A Helping Hand

Over the weekend I had the opportunity to practice something called: Letting it go.  Feel free to break out in song.

There will always be somebody who thinks they know how to better parent my kids.  Heck, I have probably had that same thought about you.  (Just keepin it real people.) Truth is, parenting is one of those hot topics. It often feels like there is one right way to do things and many wrong ways.  Now tie in the special needs kids.  There is ALWAYS better parenting techniques for them.

Michael wanted to skate at the fair and it was a much better deal than the rides.  Mr. Sexy and I had no desire to skate ourselves so we rented the two kids skates and set them free.

After a few minutes this is what we were watching:

In these moments it appears they had given up.  It’s over.  It’s too hard.  I’m stuck.  I can’t do it. 

But just give it time…

Michael was right back up and across the rink.

Falling the whole way.

Marie, on the other hand, stayed in her same general position.

Now, Mr. Sexy and I had made the parental decision to give both kids free reign to skate and fall as they pleased.

This meant Michael might end up with a bruised tail bone and Marie would most likely not get much farther than the above picture.

We knew this.  And we were fine with this.  We were looking forward to seeing how both kids did with this small amount of freedom.

A stranger, however, seemed to have different thoughts.

Before getting skates I had stopped to admire the purses and skirts a lady had made with ties.  Only ties. The kind of ties men wear to church or to work or on picture day.  She seemed to price them reasonably and if I had the money I may have bought one just because they were so unique.

Well, that same lady didn’t waste much time in approaching us as we stood and laughed and pointed at our dorky kids who didn’t know how to roller skate.

“Would you like me to go out there and help her?” the lady asked.  “Her,” being Marie, obviously.

It felt like a random request that made no sense to me.

“No, she’s okay,” I said.

This lady seemed to feel very strongly about her request: “Well, she isn’t moving.” And she looked at Mr. Sexy and I with a stern, disapproving face.

Well, my pulse quickened and I felt warmth creep up my face so I replied in my syrupy-sweet-voice, “No she’s fine. Thank you.”

You should all be impressed I said “thank you.”  But keep in mind it was a firm “thank you.”  The kind that said the conversation was over.

The lady gave us another look, telling us we could go out there without skates and help her if we wanted.

Nod of the head.  Turn away.  Face burning.  Tongue bitten.


I. Hate. That.

I know that people tend to feel sorry for Marie – especially with horrible parents who give her the opportunities to experience life  on her own! She has spent most of her life being led into activities by adults to such a degree that she prefers adults to peers.

So, while my face cooled off and I laughed at Michael for crashing once again, I saw our parenting strategy flourish.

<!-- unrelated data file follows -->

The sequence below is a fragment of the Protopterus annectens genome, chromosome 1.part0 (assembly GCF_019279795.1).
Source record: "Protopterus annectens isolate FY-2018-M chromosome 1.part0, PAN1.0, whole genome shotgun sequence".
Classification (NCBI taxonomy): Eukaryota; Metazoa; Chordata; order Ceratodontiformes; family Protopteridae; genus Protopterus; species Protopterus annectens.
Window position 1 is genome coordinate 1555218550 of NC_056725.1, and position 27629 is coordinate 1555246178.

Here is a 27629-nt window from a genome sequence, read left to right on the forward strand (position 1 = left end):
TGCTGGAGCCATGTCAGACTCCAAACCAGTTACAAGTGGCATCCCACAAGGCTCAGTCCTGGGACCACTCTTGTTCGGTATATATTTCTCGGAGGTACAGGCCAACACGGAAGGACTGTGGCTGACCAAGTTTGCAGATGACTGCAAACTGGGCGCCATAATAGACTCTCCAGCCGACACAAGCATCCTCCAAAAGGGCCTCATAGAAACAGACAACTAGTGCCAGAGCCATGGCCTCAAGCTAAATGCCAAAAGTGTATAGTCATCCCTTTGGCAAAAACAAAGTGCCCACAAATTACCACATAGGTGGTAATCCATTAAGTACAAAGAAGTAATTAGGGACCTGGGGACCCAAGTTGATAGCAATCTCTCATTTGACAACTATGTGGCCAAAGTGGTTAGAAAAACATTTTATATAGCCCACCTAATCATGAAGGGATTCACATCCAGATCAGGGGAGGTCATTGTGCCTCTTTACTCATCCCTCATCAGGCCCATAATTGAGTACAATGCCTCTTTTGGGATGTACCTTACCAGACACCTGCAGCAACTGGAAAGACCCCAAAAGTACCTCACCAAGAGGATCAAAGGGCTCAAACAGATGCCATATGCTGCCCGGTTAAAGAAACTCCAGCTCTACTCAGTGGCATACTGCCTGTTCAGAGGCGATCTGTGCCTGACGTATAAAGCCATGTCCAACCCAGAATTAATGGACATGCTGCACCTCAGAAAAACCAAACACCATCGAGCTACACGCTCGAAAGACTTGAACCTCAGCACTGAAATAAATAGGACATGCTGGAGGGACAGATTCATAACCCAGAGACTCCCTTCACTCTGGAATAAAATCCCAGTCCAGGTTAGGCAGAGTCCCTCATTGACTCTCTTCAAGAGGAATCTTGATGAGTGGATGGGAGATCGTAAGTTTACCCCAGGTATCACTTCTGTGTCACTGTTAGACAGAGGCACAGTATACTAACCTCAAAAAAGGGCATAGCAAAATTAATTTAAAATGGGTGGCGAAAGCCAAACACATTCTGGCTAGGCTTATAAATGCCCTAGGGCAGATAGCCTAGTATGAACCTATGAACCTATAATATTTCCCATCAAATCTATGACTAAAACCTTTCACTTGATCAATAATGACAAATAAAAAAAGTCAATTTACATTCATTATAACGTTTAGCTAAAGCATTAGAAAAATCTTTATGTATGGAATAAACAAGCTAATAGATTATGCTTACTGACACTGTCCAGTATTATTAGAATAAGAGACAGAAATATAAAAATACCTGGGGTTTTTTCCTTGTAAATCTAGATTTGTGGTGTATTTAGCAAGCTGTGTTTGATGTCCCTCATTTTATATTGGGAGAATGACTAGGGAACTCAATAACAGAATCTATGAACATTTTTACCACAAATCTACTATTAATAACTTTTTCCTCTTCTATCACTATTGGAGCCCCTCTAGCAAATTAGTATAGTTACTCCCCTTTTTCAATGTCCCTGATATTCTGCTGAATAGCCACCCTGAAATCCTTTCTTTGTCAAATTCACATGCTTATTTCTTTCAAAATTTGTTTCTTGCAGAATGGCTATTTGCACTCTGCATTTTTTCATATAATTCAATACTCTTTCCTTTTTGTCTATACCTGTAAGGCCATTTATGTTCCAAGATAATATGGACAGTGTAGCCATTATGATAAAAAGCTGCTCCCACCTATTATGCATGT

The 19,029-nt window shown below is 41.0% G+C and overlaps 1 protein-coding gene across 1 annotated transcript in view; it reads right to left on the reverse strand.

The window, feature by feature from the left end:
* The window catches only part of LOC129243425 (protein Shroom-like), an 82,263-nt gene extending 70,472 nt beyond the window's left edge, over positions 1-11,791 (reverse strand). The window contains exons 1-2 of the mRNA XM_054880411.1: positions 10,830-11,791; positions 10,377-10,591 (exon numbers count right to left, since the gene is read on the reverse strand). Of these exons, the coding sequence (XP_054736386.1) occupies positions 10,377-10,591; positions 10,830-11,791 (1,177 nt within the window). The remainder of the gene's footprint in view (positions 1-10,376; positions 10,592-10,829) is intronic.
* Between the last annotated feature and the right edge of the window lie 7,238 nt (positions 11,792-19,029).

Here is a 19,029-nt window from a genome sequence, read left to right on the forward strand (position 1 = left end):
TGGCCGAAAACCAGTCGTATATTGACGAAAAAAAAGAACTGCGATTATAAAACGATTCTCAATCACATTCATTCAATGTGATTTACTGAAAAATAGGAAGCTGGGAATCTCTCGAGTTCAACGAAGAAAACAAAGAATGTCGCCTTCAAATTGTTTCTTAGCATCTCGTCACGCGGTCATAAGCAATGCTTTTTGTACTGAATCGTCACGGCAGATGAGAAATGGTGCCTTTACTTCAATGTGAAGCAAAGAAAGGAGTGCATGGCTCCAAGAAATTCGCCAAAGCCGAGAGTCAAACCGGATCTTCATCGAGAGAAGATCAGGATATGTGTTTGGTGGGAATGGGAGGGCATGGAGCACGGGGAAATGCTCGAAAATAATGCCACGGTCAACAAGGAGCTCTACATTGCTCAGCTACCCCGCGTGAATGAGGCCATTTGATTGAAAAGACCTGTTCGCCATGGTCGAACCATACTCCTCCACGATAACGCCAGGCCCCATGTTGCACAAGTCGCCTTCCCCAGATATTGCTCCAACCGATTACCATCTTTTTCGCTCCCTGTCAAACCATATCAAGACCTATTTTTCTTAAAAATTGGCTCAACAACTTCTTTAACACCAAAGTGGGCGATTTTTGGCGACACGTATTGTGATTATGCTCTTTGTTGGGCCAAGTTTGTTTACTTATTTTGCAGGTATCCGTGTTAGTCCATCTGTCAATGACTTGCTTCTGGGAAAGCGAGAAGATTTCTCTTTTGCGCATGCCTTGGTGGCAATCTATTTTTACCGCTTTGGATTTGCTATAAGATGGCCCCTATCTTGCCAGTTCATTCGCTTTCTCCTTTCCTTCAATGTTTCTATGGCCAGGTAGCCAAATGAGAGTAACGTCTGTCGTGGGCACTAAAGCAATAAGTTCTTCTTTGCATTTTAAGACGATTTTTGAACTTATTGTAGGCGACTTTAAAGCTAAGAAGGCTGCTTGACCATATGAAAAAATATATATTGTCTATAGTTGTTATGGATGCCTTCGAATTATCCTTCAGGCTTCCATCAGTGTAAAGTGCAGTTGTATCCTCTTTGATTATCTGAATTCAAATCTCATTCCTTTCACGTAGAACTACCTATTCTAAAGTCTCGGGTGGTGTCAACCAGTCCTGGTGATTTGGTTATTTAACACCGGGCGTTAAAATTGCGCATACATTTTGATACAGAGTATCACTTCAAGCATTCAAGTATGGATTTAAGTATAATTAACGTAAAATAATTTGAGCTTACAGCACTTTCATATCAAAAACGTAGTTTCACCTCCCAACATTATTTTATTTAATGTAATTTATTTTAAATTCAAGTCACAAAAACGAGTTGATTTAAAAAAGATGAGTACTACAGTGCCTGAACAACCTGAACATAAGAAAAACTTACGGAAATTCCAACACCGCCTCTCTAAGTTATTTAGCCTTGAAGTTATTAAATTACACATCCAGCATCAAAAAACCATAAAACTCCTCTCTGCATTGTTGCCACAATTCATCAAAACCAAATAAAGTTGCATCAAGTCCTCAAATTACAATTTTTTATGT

This is the kind of interactions Marie needs.  She doesn’t need another adult who wants to rescue her.  She needs someone her own size to invite her into the adventures of life. Then it’s up to Marie to decide what to do next.  This time, she took a friend’s hand and ventured into the scary sea of a roller skating rink.

Marie left her comfort zone and hung on for dear life.  Literally. 
Have you ever skated with someone who doesn’t know how?  Especially one that’s your size or close to it?  Simply getting Marie from sitting on the bench to the rink took all my muscles as she simply leaned back into me with all her body weight.  
I should have videoed the skating.  It was like watching Bambi. 
This was Marie’s first and only fall of the day.  From what we could see on the sidelines, she refused to get back up even with the help of her new friend.  Her friend retrieved the learning-to-skate-thing for Marie, helped her up into it, and skated off.  
Again, a great thing for Marie to learn.  
Marie had a friend who wanted to help her.  Then Marie decided she didn’t want to continue.  So Marie lost that friend. 
Marie actually did figure out how to move around on her own.  It took her a bit but she ended up on the other side of the rink and then came all the way back when it was time to go.  
She wouldn’t have had those rich experiences without the helping hand of a peer. 

6 thoughts on “A Helping Hand

  1. That is awesome. I doubt that Marie lost the friend…friends sometime just move on. I am proud of you for holding your tongue. Not sure that I could have. This is a very inspiring post…but it is hard for those of who don't have “special” kids to just let them been real! You are awesome


  2. I think it's great that you allowed both of your children the freedom to learn to skate without you helicoptering around them. You were close enough to give support if it had been absolutely necessary, but they learned so much more by doing it on their own. I love that some of Marie's peers came over to help her. You are doing a great job helping them learn how to navigate life.


  3. Thanks for the kind words. A “lost” friend may not have been quite correct. In the confines of Marie's mind, though, the friend was lost by skating away. Although you and I know that she would probably come back again next time.


  4. Thank you so much! It's hard not to copter around just because I see it happening everywhere. Parenting publicly can be very tricky these days. I'm pretty much always wondering who is watching and what they think they might be seeing.


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